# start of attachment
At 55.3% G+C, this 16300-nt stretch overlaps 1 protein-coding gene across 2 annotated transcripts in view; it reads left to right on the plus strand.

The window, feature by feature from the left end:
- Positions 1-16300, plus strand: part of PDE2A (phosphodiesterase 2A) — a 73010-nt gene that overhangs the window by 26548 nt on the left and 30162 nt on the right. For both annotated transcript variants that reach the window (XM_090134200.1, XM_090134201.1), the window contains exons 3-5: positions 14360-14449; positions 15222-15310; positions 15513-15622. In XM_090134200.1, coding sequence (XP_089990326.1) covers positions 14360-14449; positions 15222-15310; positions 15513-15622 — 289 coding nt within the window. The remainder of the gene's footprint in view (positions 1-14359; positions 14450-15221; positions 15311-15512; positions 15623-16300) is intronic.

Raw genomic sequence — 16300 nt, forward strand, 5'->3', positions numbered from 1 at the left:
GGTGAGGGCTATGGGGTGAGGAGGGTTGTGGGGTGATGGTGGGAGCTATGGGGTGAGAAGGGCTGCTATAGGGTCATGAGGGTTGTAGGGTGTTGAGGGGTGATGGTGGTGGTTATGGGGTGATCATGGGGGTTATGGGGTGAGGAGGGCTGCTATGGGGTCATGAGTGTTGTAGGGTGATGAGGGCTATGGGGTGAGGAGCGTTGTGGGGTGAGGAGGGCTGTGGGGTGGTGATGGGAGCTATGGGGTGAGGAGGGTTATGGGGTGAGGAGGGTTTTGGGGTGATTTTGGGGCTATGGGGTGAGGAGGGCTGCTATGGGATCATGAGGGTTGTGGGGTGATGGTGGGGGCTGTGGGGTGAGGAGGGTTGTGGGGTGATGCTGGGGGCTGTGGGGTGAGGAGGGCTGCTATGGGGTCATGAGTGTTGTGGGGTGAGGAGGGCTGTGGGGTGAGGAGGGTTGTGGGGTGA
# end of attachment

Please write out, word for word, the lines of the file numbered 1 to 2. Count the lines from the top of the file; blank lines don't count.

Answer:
At 55.3% G+C, this 16300-nt stretch overlaps 1 protein-coding gene across 2 annotated transcripts in view; it reads left to right on the plus strand.

The window, feature by feature from the left end: